Friday, February 19, 2010
JOANNE FARYON (Host): As many as 1,000 troops from Camp Pendleton Marine Base are preparing to leave for Afghanistan as the troop surge there gets underway. The Marines expect to leave in the next six weeks. President Barack Obama ordered the deployment of 30,000 additional troops late last year. In the meantime, the first major military confrontation has already begun in the southern Afghanistan town of Marja. Tony Perry is San Diego Bureau Chief for the Los Angeles Times. He is embedded with Camp Pendleton Marines who were deployed to the region months ago. Tony, describe where you are now.
TONY PERRY (Los Angeles Times): Well I'm in Helmand province. That’s southern Afghanistan that’s long been a sanctuary for the Taliban. The Marines from Camp Pendleton moved here in July last year pushed the Taliban out of a number of communities. They took sanctuary in the community of Marja and have ruled it without opposition for some period of time. Now the Marines and the Afghanistan Army have moved into Marja. There's been fighting for the last week, and the goal really is to push the Taliban out of Marja and allow a civilian government from the nation’s capital in Kabul to take over. They're close to achieving that, but they haven’t yet achieved it.
FARYON: In the stories that you’ve been filing, you really emphasize the importance of winning over the Afghan people. Why is this so critical in this offensive?
PERRY: Well this is a counter insurgency. This is a campaign to win the hearts and minds of the populace away from the Taliban. This is not classic warfare, kill Hitler in his bunker and the war is over and that kind of thing. You oppose the enemy, the Taliban, but the real goal is the people – to win their allegiance. And that is what makes it much, much more difficult in many ways. The fighting is actually – the military people will tell you – the easy part. The hard part will be establishing a government and a sense of trust with the people so that they bond with their government and they are not subject to being sympathetic to an insurgency.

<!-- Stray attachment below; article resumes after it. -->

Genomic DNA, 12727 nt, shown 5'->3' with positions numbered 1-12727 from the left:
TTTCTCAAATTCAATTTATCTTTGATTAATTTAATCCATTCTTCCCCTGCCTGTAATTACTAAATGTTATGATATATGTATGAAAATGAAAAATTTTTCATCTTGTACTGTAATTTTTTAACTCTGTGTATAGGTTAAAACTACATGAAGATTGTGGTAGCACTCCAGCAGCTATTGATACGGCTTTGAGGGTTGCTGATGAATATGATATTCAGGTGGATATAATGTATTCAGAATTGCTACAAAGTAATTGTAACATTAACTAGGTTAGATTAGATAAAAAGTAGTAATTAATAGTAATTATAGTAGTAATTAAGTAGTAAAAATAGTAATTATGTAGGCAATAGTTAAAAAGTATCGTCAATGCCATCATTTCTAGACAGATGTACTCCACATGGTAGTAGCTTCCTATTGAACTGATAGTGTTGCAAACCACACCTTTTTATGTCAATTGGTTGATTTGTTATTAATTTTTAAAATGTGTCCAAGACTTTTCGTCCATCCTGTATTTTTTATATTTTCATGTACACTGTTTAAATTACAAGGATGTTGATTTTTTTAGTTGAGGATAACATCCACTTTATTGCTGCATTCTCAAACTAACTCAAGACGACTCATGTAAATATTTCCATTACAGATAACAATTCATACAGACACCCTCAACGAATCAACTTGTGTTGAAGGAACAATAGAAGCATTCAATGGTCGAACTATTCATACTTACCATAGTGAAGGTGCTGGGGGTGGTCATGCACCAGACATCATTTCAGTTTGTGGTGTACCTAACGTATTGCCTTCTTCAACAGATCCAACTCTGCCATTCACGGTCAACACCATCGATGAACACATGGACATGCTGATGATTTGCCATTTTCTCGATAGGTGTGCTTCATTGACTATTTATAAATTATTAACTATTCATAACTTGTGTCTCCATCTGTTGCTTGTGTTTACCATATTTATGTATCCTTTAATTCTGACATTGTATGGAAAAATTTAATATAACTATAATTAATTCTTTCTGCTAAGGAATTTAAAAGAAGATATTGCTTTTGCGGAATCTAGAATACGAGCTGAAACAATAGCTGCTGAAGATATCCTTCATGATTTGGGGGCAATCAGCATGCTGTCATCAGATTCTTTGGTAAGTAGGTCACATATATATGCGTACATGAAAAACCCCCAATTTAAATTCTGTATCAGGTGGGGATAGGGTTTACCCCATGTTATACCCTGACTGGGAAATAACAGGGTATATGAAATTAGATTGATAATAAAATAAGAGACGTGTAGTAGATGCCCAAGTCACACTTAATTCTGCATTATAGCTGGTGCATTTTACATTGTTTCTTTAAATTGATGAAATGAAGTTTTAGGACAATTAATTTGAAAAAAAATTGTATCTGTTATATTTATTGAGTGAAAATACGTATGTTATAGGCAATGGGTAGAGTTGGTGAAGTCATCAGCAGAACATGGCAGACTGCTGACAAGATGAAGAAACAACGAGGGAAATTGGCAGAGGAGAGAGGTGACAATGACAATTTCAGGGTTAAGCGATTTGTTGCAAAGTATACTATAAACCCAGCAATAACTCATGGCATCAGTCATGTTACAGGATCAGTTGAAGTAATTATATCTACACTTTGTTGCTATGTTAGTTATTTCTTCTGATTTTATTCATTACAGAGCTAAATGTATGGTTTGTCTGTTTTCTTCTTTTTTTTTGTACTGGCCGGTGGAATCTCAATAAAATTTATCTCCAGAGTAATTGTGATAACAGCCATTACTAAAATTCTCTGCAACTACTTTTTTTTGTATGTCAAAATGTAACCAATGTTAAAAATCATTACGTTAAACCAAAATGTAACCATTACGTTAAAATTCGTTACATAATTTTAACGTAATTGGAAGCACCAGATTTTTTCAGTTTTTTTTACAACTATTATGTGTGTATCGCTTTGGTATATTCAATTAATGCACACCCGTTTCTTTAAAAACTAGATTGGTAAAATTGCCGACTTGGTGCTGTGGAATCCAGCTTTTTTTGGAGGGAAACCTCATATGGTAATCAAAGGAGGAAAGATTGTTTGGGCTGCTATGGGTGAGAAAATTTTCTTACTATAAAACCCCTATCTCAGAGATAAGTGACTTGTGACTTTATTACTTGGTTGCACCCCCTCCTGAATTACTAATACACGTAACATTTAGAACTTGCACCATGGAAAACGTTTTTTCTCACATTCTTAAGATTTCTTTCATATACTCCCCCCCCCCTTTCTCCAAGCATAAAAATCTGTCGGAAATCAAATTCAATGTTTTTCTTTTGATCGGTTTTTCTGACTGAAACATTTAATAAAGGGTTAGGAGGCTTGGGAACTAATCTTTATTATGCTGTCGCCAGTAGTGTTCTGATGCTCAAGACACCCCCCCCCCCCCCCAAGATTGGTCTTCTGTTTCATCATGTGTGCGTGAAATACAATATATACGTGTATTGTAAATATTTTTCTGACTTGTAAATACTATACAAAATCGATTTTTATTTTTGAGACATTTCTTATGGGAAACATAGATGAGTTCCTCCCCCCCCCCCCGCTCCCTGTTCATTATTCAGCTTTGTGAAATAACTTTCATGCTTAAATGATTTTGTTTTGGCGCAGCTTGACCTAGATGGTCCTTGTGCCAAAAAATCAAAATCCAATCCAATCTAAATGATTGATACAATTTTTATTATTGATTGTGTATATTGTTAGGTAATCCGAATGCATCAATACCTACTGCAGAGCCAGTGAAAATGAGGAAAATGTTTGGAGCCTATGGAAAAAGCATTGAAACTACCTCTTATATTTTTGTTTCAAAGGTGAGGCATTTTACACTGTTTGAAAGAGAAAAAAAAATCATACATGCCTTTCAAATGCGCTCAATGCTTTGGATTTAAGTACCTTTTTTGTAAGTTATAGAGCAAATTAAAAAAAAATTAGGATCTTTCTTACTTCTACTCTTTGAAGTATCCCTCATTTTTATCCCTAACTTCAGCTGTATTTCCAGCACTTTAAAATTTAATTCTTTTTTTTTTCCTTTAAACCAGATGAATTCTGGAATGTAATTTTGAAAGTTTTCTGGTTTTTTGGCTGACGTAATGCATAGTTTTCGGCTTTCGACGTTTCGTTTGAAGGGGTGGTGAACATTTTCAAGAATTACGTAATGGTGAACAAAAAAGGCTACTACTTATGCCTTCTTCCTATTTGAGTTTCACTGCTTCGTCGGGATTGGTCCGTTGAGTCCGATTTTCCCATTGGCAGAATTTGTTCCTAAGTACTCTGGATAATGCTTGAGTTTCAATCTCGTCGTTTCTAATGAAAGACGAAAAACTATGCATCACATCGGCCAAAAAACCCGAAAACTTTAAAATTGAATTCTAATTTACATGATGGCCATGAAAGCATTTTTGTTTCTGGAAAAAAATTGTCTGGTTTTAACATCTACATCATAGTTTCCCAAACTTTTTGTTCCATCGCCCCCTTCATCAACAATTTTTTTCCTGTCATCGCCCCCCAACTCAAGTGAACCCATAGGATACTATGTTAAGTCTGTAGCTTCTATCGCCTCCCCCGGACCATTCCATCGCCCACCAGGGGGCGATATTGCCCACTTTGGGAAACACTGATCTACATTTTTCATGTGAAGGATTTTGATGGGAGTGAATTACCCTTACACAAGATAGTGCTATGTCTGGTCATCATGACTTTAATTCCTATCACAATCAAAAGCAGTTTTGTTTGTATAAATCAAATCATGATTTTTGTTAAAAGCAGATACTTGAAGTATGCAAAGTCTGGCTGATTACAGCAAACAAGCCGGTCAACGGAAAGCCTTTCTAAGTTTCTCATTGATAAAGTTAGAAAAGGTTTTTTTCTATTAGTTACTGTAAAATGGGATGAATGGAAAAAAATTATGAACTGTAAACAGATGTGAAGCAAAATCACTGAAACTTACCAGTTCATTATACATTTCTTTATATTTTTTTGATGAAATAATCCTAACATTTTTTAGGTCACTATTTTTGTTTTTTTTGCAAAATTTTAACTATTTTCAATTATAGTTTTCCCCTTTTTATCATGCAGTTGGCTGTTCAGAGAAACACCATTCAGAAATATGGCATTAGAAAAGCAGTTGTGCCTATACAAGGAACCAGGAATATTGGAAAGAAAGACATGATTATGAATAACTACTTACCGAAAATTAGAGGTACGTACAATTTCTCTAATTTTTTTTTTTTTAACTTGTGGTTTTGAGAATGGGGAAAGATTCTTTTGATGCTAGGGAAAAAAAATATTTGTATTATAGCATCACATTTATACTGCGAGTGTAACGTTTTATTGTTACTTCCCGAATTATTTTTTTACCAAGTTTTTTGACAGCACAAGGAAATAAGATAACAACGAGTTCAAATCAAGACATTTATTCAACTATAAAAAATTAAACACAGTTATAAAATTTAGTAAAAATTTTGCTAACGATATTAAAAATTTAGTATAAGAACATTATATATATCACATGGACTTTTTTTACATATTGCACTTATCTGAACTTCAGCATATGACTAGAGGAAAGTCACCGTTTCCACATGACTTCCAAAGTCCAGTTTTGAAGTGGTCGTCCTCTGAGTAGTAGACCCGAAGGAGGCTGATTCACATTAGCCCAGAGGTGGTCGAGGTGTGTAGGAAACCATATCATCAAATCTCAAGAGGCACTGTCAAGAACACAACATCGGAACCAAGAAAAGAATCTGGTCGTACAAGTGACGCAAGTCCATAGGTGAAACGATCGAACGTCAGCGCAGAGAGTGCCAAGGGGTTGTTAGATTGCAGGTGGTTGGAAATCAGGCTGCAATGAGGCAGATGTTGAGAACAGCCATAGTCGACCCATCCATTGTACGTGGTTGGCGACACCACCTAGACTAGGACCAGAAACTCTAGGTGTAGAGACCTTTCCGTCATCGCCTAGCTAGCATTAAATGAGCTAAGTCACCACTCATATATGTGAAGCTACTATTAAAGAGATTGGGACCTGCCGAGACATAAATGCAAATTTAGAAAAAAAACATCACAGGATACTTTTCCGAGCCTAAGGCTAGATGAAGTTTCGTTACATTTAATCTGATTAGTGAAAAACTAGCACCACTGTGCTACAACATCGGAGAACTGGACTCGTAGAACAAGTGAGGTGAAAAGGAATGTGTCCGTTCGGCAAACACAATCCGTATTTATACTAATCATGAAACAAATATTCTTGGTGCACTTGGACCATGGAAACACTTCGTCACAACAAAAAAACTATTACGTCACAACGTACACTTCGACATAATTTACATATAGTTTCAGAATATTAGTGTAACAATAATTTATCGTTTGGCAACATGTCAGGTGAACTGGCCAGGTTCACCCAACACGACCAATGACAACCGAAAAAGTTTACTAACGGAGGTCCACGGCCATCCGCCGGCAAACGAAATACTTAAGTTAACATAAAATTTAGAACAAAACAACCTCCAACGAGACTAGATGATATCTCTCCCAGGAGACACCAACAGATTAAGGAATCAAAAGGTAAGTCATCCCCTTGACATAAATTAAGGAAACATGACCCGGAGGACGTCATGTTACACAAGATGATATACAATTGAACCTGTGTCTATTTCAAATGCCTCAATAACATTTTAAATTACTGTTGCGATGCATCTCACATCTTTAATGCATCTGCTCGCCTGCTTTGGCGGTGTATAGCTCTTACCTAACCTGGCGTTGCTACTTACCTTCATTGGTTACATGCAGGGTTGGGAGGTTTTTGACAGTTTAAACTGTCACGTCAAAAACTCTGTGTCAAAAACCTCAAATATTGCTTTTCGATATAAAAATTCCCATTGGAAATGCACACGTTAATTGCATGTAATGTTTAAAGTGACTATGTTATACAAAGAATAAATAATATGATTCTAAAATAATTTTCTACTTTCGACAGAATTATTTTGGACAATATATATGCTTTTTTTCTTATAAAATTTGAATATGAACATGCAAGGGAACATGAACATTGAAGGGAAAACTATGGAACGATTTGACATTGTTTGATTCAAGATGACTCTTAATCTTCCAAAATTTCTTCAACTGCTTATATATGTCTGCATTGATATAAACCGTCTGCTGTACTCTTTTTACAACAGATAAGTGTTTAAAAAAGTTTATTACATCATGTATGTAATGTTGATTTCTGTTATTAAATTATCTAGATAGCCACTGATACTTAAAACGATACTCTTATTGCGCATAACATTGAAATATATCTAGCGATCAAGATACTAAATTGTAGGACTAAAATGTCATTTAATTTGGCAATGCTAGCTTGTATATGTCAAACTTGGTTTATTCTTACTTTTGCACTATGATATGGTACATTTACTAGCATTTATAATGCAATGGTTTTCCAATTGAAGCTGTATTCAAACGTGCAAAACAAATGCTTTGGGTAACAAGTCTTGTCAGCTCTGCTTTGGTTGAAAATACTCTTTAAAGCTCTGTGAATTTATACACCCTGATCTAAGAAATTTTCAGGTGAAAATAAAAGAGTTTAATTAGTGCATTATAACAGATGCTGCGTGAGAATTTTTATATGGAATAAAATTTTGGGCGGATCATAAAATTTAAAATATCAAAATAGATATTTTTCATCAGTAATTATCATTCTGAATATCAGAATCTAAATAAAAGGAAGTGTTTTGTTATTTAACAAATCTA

FARYON: There have been civilian casualties. What's been the reaction from both the Marines and the local people?
PERRY: Well, the Marines of course were appalled at what happened. A rocket strike was misdirected and it hit a target that was thought to be an enemy stronghold. It turned out to be a family, and 12 were killed. I think there was remorse and disgust everywhere over that. And a lot of the Afghans felt the same way. The Afghan officials have come forward and have said while it was tragic, it doesn’t mar the fact that what the real attempt is to push this insurgency out of Marja and allow a real government to take over.
FARYON: You’ve been covering Camp Pendleton Marines for years. What the mood now in terms of the impending surge and the renewed goals laid out by the President to defeat Al-Qaeda and reverse the Taliban’s momentum?
PERRY: Well I think the attitude in judging morale is always a difficult sort of thing. But I think there are two attitudes. One, a sense of great support from the White House when he has called Afghanistan the epicenter of terrorism. Great support for what it is the young Marines are doing here. On the other hand, there is concern that the White House is putting a timetable, an unrealistic timetable on it. You may remember the President said when he announced the surge in December that he wants combat troops to start coming out in great number in mid-2011. That’s not that far away. And I don’t think there's anyone on the ground here who thinks the entire mission can be accomplished in that short period of time.
FARYON: What are the next steps for the US and Afghan troops once the Marja assault is complete?
PERRY: Well, security will have to be the first order of business – keeping Marja secure from a resurgent Taliban, much as it is in other communities here in Helmand province. And the real work, the work of putting together a government that the people respond to and that the people respect will have to start, and start very, very quickly. And the US is ready to aid in that effort, but it’s really and Afghan effort. They really have to get a government that provides clinics and schools and roads, and all of those things that we think of as a government function. They have to do it, and do it quick or what you're going to get I think is a resurgence of the Taliban and then the sense of the people that, hey, life wasn’t so bad under the Taliban. So that’s the real work of a counter insurgency, winning support from the people.
FARYON: Well thank you, Tony Perry, reporting from southern Afghanistan. And if you're interested in reading more of Tony’s reports you can go to the LAtimes.com/Afghanistan.